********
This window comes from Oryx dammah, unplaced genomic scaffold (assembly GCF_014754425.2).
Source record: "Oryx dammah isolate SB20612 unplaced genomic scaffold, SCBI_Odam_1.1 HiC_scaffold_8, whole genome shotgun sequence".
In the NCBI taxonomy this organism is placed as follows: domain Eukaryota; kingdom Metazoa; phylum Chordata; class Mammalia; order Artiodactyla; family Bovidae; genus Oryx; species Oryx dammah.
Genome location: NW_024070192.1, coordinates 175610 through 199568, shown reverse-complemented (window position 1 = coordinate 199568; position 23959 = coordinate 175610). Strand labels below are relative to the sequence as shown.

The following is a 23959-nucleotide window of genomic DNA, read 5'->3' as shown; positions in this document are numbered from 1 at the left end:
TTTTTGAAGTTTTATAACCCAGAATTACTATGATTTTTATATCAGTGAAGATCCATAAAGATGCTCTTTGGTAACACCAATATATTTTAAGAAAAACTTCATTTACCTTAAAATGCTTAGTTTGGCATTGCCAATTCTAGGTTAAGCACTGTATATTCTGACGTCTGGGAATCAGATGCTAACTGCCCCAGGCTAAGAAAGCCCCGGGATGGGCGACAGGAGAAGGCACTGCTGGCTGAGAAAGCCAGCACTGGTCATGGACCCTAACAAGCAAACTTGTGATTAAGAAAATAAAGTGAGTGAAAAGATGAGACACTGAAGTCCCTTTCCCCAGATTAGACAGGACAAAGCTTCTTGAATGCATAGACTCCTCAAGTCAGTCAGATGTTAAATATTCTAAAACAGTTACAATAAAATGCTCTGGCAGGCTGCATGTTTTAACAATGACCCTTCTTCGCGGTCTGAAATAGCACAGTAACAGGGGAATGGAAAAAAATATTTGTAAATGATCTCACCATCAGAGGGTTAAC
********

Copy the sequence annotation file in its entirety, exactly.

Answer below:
This window comes from Oryx dammah, unplaced genomic scaffold (assembly GCF_014754425.2).
Source record: "Oryx dammah isolate SB20612 unplaced genomic scaffold, SCBI_Odam_1.1 HiC_scaffold_8, whole genome shotgun sequence".
In the NCBI taxonomy this organism is placed as follows: domain Eukaryota; kingdom Metazoa; phylum Chordata; class Mammalia; order Artiodactyla; family Bovidae; genus Oryx; species Oryx dammah.
Genome location: NW_024070192.1, coordinates 175610 through 199568, shown reverse-complemented (window position 1 = coordinate 199568; position 23959 = coordinate 175610). Strand labels below are relative to the sequence as shown.

The following is a 23959-nucleotide window of genomic DNA, read 5'->3' as shown; positions in this document are numbered from 1 at the left end:
TTTTTGAAGTTTTATAACCCAGAATTACTATGATTTTTATATCAGTGAAGATCCATAAAGATGCTCTTTGGTAACACCAATATATTTTAAGAAAAACTTCATTTACCTTAAAATGCTTAGTTTGGCATTGCCAATTCTAGGTTAAGCACTGTATATTCTGACGTCTGGGAATCAGATGCTAACTGCCCCAGGCTAAGAAAGCCCCGGGATGGGCGACAGGAGAAGGCACTGCTGGCTGAGAAAGCCAGCACTGGTCATGGACCCTAACAAGCAAACTTGTGATTAAGAAAATAAAGTGAGTGAAAAGATGAGACACTGAAGTCCCTTTCCCCAGATTAGACAGGACAAAGCTTCTTGAATGCATAGACTCCTCAAGTCAGTCAGATGTTAAATATTCTAAAACAGTTACAATAAAATGCTCTGGCAGGCTGCATGTTTTAACAATGACCCTTCTTCGCGGTCTGAAATAGCACAGTAACAGGGGAATGGAAAAAAATATTTGTAAATGATCTCACCATCAGAGGGTTAAC